Web applications: XSS
Many Web applications contain vulnerabilities that allow attackers to use Cross Site Scripting (XSS) to misrepresent a website. As a result, attackers are often able to get victims who interact with these illegitimate web pages to unwittingly click on a malicious script or capture login credentials.
Most people are never aware of their participation in a botnet Army since the impact on an individual system is minimal. However, when hundreds of these unobtrusive Bots are instructed to forward transmissions to a single Web application, they can represent a serious security threat.
Deadly effects of cyber attacks
The researchers, from Kent's School of Computing and the Department of Computer Science at the University of Oxford, set out to define and codify the different ways in which the various cyber-incidents being witnessed today can have negative outcomes. They also considered how these outcomes. Overall the researchers identified five key themes can be classified as Physical/Digital, Economic, Psychological, Reputational, and Social/societal.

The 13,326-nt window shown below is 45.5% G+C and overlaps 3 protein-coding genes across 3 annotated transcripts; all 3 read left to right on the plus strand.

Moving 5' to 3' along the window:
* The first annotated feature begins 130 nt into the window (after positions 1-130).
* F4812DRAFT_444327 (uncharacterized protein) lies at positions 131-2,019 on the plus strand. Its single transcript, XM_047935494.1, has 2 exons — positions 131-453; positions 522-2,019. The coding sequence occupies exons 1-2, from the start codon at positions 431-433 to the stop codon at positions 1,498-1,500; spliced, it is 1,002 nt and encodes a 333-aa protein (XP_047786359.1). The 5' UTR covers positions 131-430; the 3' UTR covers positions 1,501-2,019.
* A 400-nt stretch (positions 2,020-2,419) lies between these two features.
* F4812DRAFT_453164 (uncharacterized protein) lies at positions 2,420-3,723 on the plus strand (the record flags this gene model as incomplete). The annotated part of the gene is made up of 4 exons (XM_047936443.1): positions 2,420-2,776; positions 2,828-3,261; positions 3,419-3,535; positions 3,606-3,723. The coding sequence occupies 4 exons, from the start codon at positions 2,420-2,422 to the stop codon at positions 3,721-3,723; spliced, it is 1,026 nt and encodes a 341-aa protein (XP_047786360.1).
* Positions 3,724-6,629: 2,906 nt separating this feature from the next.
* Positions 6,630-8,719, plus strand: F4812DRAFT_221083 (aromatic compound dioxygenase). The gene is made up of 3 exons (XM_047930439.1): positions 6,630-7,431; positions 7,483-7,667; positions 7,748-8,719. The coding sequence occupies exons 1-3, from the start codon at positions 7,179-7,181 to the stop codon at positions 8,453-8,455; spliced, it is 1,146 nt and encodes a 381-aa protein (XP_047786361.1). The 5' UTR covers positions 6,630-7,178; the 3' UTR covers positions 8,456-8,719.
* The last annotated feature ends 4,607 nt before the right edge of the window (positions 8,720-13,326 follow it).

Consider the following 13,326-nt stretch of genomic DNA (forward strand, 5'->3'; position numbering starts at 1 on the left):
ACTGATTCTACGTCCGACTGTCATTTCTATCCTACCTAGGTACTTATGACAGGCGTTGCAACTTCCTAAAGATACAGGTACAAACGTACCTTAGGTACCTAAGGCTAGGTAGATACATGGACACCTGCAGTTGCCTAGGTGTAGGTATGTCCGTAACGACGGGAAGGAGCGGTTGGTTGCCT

Each category contains specific outcomes that underline the serious impact cyber-attacks can have.
Under the Physical/Digital category, there is the loss of life or damage to infrastructure, while the Economic category lists impacts such as a fall in stock price, regulatory fines or reduced profits as a possibility.
In the Psychological theme, impacts such as individuals being left depressed, embarrassed, ashamed or confused are listed, while Reputational impacts can include a loss of key staff, damaged relationships with customers and intense media scrutiny.
Finally, on a Social/Societal level, there is a risk of disruption to daily life such as an impact on key services, a negative perception of technology or a drop in internal morale in organizations affected by a high-level incident.
Future of cyber attacks
Cyber attacks have become increasingly sophisticated and dangerous.